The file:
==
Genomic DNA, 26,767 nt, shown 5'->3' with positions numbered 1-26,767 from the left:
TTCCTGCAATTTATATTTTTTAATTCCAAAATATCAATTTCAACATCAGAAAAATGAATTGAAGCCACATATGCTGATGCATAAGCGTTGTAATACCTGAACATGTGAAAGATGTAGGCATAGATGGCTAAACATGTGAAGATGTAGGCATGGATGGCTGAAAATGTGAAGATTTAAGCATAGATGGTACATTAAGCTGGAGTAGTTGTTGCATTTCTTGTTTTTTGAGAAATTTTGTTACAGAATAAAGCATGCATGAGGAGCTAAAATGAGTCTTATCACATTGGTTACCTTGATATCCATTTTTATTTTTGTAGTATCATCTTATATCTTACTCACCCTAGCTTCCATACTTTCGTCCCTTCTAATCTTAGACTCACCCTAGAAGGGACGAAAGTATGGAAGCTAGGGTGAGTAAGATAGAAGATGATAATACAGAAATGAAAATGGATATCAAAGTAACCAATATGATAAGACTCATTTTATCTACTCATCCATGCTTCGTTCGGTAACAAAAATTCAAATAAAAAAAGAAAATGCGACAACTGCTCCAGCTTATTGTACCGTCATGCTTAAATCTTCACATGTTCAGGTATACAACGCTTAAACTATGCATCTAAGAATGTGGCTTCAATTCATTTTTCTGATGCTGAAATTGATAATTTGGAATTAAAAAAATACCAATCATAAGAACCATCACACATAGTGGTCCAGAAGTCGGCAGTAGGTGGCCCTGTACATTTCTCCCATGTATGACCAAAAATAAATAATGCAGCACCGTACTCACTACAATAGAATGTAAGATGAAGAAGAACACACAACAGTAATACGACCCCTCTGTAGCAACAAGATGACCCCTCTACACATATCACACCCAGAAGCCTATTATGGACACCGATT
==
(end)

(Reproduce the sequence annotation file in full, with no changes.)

Genomic DNA, 26,767 nt, shown 5'->3' with positions numbered 1-26,767 from the left:
TTCCTGCAATTTATATTTTTTAATTCCAAAATATCAATTTCAACATCAGAAAAATGAATTGAAGCCACATATGCTGATGCATAAGCGTTGTAATACCTGAACATGTGAAAGATGTAGGCATAGATGGCTAAACATGTGAAGATGTAGGCATGGATGGCTGAAAATGTGAAGATTTAAGCATAGATGGTACATTAAGCTGGAGTAGTTGTTGCATTTCTTGTTTTTTGAGAAATTTTGTTACAGAATAAAGCATGCATGAGGAGCTAAAATGAGTCTTATCACATTGGTTACCTTGATATCCATTTTTATTTTTGTAGTATCATCTTATATCTTACTCACCCTAGCTTCCATACTTTCGTCCCTTCTAATCTTAGACTCACCCTAGAAGGGACGAAAGTATGGAAGCTAGGGTGAGTAAGATAGAAGATGATAATACAGAAATGAAAATGGATATCAAAGTAACCAATATGATAAGACTCATTTTATCTACTCATCCATGCTTCGTTCGGTAACAAAAATTCAAATAAAAAAAGAAAATGCGACAACTGCTCCAGCTTATTGTACCGTCATGCTTAAATCTTCACATGTTCAGGTATACAACGCTTAAACTATGCATCTAAGAATGTGGCTTCAATTCATTTTTCTGATGCTGAAATTGATAATTTGGAATTAAAAAAATACCAATCATAAGAACCATCACACATAGTGGTCCAGAAGTCGGCAGTAGGTGGCCCTGTACATTTCTCCCATGTATGACCAAAAATAAATAATGCAGCACCGTACTCACTACAATAGAATGTAAGATGAAGAAGAACACACAACAGTAATACGACCCCTCTGTAGCAACAAGATGACCCCTCTACACATATCACACCCAGAAGCCTATTATGGACACCGATT